The restlessness was beginning to be too palpable. I really needed to move. However, given all the set backs I’ve suffered with this injury, I told myself that I was going to follow a proper recovery plan, which involved going to see a doctor, having X-rays done, to rule out any potential fractures etc. However, waiting 3 weeks for an X-ray consult is way too long. The facts were that the complete range of motion had returned to my ankle, albeit stiff and slightly painful, and the barefoot runs I had done in the yard and to the mailbox had led me to believe that running a mile wasn’t going to be painful. So my best “non-medical guess” was that I was ready to take on a few easy runs, and see how my foot felt the next day. And so the very next day I decided to brilliant logic with a pair of brand new shoes.
I knew I needed a pair of trail shoes. My 2014 resolution was to spend more time in the woods. I was always intrigued buy Merrell’s foray into the trail shoe world. Growing up, I spent years hiking in the woods, and all of my hiking books had been Merrell and never once was I disappointed. I decided to buy the Merrell Ascend Glove. Briefly–because this isn’t a shoe review–it’s a light weight, 0 drop shoe with 8mm of cushioning and a Vibram outsole. Translation, light weight, low profile and no matter what the conditions are in the woods, I’ll basically be able to be Spiderman out there.
As soon as I got home, I decided to try take these shoes for a simple run. A 0.5 mile warm up, 1 mile run and 0.5 mile cool down. My foot was stiff especially during the warm up, but as I laid into my 1 mile, everything was good to go and I ran a 7:43 mile–not bad considering my age and about 10-15lbs of injury fat.
I woke up the next day expecting the worse, but my foot felt fine. After a day’s rest I decided to run a 3 miler to see how my foot would react, and again it was fine.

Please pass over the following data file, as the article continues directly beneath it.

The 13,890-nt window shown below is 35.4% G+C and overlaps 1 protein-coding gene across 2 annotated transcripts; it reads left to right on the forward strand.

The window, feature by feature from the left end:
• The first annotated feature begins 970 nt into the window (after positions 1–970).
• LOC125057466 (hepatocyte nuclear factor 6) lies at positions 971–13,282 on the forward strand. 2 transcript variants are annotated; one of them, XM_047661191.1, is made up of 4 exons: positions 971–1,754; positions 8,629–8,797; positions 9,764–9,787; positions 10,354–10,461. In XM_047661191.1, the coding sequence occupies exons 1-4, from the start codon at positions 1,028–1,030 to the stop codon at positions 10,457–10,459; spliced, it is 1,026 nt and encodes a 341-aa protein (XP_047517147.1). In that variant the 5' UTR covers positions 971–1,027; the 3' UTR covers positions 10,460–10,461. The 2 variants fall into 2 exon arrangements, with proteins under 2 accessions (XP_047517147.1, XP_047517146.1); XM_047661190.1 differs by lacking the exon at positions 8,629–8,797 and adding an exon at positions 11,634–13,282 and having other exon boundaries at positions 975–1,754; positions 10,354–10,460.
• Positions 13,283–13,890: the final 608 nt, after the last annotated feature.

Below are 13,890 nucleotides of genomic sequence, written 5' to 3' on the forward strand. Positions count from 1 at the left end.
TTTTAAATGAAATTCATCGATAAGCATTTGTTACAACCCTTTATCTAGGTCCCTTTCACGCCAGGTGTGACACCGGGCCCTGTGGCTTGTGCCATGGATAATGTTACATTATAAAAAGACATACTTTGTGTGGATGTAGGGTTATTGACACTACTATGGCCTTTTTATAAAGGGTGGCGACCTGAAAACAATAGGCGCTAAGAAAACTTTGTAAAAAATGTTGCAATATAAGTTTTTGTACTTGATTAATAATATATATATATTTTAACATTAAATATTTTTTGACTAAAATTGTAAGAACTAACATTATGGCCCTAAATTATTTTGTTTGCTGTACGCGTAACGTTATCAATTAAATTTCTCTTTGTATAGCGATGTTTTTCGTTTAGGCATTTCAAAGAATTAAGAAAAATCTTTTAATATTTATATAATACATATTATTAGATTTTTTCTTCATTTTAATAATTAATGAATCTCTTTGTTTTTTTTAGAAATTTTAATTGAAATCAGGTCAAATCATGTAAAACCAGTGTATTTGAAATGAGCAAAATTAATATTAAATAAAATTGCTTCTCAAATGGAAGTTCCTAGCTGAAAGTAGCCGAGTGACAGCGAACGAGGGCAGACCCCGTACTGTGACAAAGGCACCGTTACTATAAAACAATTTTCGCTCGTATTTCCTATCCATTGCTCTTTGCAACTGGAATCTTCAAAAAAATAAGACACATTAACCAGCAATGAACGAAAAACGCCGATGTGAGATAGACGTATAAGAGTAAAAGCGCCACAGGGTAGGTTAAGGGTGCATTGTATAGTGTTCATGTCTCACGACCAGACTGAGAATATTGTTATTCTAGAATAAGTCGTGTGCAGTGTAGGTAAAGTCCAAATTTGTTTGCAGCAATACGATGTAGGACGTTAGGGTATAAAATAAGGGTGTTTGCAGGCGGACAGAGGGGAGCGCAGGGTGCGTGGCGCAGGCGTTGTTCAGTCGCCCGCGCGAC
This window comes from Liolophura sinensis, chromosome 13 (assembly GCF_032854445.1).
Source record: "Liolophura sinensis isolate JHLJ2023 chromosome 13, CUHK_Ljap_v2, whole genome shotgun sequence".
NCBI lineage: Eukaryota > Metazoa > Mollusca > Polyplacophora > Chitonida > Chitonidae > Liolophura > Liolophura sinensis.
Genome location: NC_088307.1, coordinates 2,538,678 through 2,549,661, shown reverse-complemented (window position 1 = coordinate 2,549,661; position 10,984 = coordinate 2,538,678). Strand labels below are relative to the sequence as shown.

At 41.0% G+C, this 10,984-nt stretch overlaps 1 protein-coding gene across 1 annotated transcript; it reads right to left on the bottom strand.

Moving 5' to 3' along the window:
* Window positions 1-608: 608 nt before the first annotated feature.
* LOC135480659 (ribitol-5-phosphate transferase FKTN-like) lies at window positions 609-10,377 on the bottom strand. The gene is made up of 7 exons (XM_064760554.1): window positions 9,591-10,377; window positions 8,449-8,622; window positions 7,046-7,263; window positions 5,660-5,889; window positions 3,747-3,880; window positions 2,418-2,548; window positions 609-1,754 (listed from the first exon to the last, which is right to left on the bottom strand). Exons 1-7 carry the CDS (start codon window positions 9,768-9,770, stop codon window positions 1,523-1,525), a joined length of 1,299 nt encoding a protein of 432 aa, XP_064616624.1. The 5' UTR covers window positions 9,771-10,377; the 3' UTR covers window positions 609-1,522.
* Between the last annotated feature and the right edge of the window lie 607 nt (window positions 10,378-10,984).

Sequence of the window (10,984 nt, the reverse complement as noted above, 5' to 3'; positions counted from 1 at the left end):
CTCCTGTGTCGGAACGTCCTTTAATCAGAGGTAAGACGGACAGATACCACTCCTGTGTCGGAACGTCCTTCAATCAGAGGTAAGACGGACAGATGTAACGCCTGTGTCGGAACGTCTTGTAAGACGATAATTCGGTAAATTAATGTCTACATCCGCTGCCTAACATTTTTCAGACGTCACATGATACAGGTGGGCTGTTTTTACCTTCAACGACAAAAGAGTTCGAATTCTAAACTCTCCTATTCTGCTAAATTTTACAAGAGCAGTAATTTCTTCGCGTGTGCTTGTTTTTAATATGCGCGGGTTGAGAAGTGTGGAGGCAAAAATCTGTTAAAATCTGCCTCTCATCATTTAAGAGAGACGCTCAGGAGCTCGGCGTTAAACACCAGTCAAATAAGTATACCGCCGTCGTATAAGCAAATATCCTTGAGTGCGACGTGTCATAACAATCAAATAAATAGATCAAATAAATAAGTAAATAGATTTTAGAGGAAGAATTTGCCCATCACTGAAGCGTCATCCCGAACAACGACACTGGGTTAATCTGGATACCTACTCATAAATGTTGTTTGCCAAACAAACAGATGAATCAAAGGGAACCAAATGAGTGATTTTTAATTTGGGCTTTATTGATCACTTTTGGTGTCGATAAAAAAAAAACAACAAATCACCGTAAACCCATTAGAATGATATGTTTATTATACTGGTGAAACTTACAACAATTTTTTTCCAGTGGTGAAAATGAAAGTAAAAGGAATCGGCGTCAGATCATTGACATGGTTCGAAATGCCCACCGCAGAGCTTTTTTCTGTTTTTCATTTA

There it was, I had taken my first steps.
Given how I’ve felt after 2 runs this week, I decided that I was time to get off my ass. My brief experience with injuries is that you often find yourself walking a fine balance between no aggravating the injury and challenging you muscles and tendons to aid in the recovery. This was a fine balance that I had failed at miserably in the past in my quest to pile on the mileage. However after enough time off my feet, it was finally time to start challenging these muscles and tendons and get them going. So it was with that spirit and enthusiasm in mind that I signed up for the Canada Army Half-Marathon on September 21, 2014. Which gives me a full 16 weeks to essentially go from “no fitness” to “half-marathon” PR.
At this point, aside from using the first 4 weeks to build a base and the next 12 weeks of full training, I haven’t worked out the nuisances of the training cycle. However, I do know that although this is a road half-marathon, I will be incorporating significant amount of trail runs. The bulk of my hard workouts are going to be running hills and hill repeats. The logic being that right now strength in my legs is going to be a better ally than speed for this race.
I’m viewing this half-marathon as an experiment. How fast can my body recover from injury and how will it transform over the next 16 weeks as I start training and retooling my diet on the way to September’s race. I plan on documenting the whole process here. Above and beyond the traditional metrics of weekly mileage and pace, I’ll also be tracking the changes to my body–so yeah, getting on the scale and taking the famous mirror selfie.
This should be fun, stayed tuned for next Monday’s Week 1 report.